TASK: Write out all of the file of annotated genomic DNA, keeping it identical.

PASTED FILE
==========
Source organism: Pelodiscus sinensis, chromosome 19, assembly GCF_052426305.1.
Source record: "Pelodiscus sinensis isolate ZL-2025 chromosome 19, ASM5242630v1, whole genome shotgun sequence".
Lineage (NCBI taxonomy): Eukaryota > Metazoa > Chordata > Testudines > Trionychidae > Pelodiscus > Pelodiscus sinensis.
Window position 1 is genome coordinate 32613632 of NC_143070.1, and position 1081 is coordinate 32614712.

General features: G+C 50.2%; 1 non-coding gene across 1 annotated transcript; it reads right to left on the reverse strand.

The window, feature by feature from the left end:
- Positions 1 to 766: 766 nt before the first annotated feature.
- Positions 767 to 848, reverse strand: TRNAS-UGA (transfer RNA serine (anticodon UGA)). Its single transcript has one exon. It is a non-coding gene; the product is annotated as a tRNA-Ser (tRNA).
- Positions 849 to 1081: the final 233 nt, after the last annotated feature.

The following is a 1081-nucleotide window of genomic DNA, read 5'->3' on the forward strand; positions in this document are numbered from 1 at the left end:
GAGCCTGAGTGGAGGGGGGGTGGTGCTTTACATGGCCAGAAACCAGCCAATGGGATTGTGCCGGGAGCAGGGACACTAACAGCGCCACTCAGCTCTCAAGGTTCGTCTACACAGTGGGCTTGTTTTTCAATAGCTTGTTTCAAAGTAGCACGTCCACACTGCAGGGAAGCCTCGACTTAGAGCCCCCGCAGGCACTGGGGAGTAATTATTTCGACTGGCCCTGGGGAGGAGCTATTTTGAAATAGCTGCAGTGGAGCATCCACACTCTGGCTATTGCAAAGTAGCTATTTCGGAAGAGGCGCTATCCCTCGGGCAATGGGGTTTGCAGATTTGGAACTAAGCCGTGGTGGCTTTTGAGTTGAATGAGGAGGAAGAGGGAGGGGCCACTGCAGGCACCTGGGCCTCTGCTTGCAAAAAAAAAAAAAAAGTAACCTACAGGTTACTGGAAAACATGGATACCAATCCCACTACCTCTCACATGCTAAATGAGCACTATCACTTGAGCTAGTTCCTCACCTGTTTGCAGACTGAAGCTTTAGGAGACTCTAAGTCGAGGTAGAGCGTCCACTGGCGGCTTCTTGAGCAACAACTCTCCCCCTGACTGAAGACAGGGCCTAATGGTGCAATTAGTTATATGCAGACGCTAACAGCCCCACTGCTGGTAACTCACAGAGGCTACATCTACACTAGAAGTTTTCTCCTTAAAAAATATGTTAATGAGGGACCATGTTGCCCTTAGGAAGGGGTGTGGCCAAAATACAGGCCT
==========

Source organism: Pelodiscus sinensis, chromosome 19, assembly GCF_052426305.1.
Source record: "Pelodiscus sinensis isolate ZL-2025 chromosome 19, ASM5242630v1, whole genome shotgun sequence".
Lineage (NCBI taxonomy): Eukaryota > Metazoa > Chordata > Testudines > Trionychidae > Pelodiscus > Pelodiscus sinensis.
Window position 1 is genome coordinate 32613632 of NC_143070.1, and position 1081 is coordinate 32614712.

General features: G+C 50.2%; 1 non-coding gene across 1 annotated transcript; it reads right to left on the reverse strand.

The window, feature by feature from the left end:
- Positions 1 to 766: 766 nt before the first annotated feature.
- Positions 767 to 848, reverse strand: TRNAS-UGA (transfer RNA serine (anticodon UGA)). Its single transcript has one exon. It is a non-coding gene; the product is annotated as a tRNA-Ser (tRNA).
- Positions 849 to 1081: the final 233 nt, after the last annotated feature.

The following is a 1081-nucleotide window of genomic DNA, read 5'->3' on the forward strand; positions in this document are numbered from 1 at the left end:
GAGCCTGAGTGGAGGGGGGGTGGTGCTTTACATGGCCAGAAACCAGCCAATGGGATTGTGCCGGGAGCAGGGACACTAACAGCGCCACTCAGCTCTCAAGGTTCGTCTACACAGTGGGCTTGTTTTTCAATAGCTTGTTTCAAAGTAGCACGTCCACACTGCAGGGAAGCCTCGACTTAGAGCCCCCGCAGGCACTGGGGAGTAATTATTTCGACTGGCCCTGGGGAGGAGCTATTTTGAAATAGCTGCAGTGGAGCATCCACACTCTGGCTATTGCAAAGTAGCTATTTCGGAAGAGGCGCTATCCCTCGGGCAATGGGGTTTGCAGATTTGGAACTAAGCCGTGGTGGCTTTTGAGTTGAATGAGGAGGAAGAGGGAGGGGCCACTGCAGGCACCTGGGCCTCTGCTTGCAAAAAAAAAAAAAAAGTAACCTACAGGTTACTGGAAAACATGGATACCAATCCCACTACCTCTCACATGCTAAATGAGCACTATCACTTGAGCTAGTTCCTCACCTGTTTGCAGACTGAAGCTTTAGGAGACTCTAAGTCGAGGTAGAGCGTCCACTGGCGGCTTCTTGAGCAACAACTCTCCCCCTGACTGAAGACAGGGCCTAATGGTGCAATTAGTTATATGCAGACGCTAACAGCCCCACTGCTGGTAACTCACAGAGGCTACATCTACACTAGAAGTTTTCTCCTTAAAAAATATGTTAATGAGGGACCATGTTGCCCTTAGGAAGGGGTGTGGCCAAAATACAGGCCT